Paul Jacob

What we don't hear enough about in political campaigns is freedom. Good, old-fashioned individual freedom. That was the original philosophy. The one that provided the golden eggs.

In this election, if you want to vote for freedom — for serious reform of our out-of-control government — you have to look to ballot measures. Voter initiatives are our best lever to check the excesses of big government. In fact, citizens can even use the initiative to re-establish some level of accountability and citizen control.

This November, voters in a number of states do have something positive to vote for on their ballot.

In seven states — Arizona, California, Idaho, Michigan, Nevada, North Dakota, and Washington — voters can enact protections against the rampant abuse of eminent domain to steal homes, businesses and churches for the benefit of politicians and developers. Measures in Arizona, California, Idaho and Washington also provide private property protections against regulatory abuses.

Opponents of these measures include politicians, the regulatory bureaucracy and wealthy special interests benefiting from the current permitted abuse of property owners. They are pouring in money to defeat these measures, using their usual twist-and-distort communications strategy.

This week it came to light that Coeur d'Alene, Idaho City Attorney Mike Gridley has been telling reporters that Idaho's Proposition 2 (This House is MY HOME) would somehow invalidate laws regulating sexual predators. This is not true in even a twisted science-fictional universe, much less ours, and the attorney should either know it or not be an attorney. Local citizens have called for his resignation saying his dishonesty was "disgusting and represented the lowest form of politics."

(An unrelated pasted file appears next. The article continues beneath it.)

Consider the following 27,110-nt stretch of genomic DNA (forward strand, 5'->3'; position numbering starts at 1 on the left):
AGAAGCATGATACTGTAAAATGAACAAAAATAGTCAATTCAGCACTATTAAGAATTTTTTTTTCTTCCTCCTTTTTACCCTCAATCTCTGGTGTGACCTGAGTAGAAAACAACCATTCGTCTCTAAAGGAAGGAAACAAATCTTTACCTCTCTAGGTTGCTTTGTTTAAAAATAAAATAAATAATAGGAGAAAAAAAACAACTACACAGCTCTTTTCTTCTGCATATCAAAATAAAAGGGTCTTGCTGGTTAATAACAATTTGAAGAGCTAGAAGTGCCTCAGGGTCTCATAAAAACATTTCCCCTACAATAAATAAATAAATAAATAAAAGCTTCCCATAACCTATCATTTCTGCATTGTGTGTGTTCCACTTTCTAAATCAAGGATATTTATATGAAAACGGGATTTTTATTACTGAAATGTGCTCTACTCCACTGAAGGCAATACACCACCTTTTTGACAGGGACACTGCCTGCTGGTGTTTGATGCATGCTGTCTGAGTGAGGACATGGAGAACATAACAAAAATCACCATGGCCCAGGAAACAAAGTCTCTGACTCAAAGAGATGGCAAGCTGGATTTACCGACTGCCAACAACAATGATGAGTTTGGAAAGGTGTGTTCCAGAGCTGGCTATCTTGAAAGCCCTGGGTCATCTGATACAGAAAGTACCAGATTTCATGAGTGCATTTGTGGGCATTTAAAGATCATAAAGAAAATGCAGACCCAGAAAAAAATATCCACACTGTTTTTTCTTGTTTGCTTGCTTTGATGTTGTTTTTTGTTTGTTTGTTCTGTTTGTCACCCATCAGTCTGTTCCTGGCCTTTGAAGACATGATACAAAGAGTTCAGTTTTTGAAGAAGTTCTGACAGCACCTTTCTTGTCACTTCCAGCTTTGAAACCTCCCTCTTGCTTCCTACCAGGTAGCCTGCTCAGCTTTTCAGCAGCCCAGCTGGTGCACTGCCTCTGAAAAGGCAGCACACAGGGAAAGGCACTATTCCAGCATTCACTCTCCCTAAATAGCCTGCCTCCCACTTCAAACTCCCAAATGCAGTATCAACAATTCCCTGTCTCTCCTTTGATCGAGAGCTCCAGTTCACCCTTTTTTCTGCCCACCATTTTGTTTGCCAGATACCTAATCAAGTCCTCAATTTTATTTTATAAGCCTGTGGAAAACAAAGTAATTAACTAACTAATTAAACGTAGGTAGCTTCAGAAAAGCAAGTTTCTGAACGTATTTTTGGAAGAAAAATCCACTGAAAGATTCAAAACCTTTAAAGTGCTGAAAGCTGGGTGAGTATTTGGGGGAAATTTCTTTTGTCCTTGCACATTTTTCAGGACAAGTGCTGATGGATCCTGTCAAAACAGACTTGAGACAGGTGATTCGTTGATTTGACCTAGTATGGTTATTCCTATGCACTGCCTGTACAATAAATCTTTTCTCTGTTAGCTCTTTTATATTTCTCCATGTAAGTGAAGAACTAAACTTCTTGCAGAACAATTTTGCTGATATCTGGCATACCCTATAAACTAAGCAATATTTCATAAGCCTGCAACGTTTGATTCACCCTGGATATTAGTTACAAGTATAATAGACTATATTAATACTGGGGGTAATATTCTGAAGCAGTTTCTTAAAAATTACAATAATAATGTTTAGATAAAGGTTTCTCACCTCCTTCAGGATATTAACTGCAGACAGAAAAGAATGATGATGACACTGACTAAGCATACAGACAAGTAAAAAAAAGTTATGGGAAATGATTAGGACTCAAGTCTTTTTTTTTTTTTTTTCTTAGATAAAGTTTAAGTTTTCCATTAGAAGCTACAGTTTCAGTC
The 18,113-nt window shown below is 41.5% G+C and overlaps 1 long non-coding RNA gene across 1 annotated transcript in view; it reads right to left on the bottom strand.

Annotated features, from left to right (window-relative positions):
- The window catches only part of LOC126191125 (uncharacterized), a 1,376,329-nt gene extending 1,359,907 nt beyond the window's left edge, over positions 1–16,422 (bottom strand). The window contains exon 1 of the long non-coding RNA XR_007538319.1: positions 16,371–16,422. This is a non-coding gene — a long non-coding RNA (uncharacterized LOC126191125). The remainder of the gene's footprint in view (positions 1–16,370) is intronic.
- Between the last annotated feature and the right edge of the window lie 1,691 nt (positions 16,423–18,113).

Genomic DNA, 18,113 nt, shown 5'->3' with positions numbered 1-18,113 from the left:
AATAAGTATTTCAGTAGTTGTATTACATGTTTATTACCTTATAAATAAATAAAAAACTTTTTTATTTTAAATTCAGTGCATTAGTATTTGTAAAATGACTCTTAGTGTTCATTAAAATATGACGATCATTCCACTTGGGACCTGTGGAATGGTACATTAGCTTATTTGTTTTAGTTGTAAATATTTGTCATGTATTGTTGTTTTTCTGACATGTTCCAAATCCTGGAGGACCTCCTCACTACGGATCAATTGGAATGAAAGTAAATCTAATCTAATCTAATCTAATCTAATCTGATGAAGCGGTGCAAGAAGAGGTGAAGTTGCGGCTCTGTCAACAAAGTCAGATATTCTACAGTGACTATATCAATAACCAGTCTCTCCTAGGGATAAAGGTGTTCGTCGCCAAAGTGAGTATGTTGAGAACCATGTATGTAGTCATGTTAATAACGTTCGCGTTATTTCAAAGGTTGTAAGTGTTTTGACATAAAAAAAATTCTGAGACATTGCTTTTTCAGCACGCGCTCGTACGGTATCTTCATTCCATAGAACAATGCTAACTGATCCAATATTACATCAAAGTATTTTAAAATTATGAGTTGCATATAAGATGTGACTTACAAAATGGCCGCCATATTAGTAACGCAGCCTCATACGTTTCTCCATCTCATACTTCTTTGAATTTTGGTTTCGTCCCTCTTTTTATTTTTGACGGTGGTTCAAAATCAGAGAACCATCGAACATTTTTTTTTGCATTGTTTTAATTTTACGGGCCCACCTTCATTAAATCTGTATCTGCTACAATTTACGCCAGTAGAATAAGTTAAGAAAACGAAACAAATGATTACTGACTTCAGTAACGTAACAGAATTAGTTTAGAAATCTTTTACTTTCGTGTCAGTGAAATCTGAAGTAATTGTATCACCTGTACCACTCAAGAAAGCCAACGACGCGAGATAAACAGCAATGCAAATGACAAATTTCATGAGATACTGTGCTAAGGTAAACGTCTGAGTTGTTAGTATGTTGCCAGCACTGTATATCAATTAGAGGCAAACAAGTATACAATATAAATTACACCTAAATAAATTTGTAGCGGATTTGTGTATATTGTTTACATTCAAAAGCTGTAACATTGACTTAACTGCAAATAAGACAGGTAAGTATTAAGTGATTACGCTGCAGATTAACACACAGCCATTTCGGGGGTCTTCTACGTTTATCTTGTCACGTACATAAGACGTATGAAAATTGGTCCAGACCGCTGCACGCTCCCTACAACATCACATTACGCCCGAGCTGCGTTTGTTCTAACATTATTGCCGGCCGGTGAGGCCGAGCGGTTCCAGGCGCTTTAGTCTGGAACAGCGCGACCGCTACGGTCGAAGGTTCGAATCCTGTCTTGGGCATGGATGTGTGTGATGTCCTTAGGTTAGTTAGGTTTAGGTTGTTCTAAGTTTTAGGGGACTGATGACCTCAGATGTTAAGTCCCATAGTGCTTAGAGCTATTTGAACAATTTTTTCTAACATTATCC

In Oregon, citizens have placed state legislative term limits back on the ballot as Measure 45. Similar limits were passed in 1992, but the Oregon Supreme Court struck down those limits, in a breathtakingly arbitrary judgment, several years ago. In Colorado, voters will get to vote on Amendment 40, a plan to term-limit state appellate and supreme court justices.

Colorado voters will also get a chance to strengthen and expand their right to check government with the Petition Rights Amendment. Supporters of Amendment 38 are being badly outspent by big business and big government interests . . . but at least voters will decide.

In Maine, Nebraska, and Oregon, voters will determine the fate of state spending limits. In each state, government spending growth would be capped at inflation plus population growth and only voters, not politicians, could decide to break the cap. State government would be required to put surplus money away in good economic times to cushion against future revenue dips, and/or to refund money to taxpayers.

The politicians, public employee unions and an alphabet soup of government-funded lobbies opposing these measures have made outrageous charges. According to them, any limit to the growth of government whatsoever amounts to a drastic cut that will destroy all life forms on the planet.

Mary Adams, the plain-talking grandmother leading the charge for Maine's Taxpayers Bill of Rights, calls the measure's opponents "absolutely unscrupulous." She jokes that, "The enemies will tell you your teeth are going to rot and your hair is going to fall out if it passes."

Adams has horses on her farm and carries a bridle around the state with her. She explains that she loves her horses and she loves her government, but that both need the bridle so that they can be kept under control.

"This isn't about anything other than whether the power will rest with the taxpayer or with the people in Augusta who tax at will," says Adams.

Now that's something worth going to the polls for!

But you might want to put on your body armor.


Paul Jacob

Paul Jacob is President of Citizens in Charge Foundation and Citizens in Charge. His daily Common Sense commentary appears on the Web and via e-mail.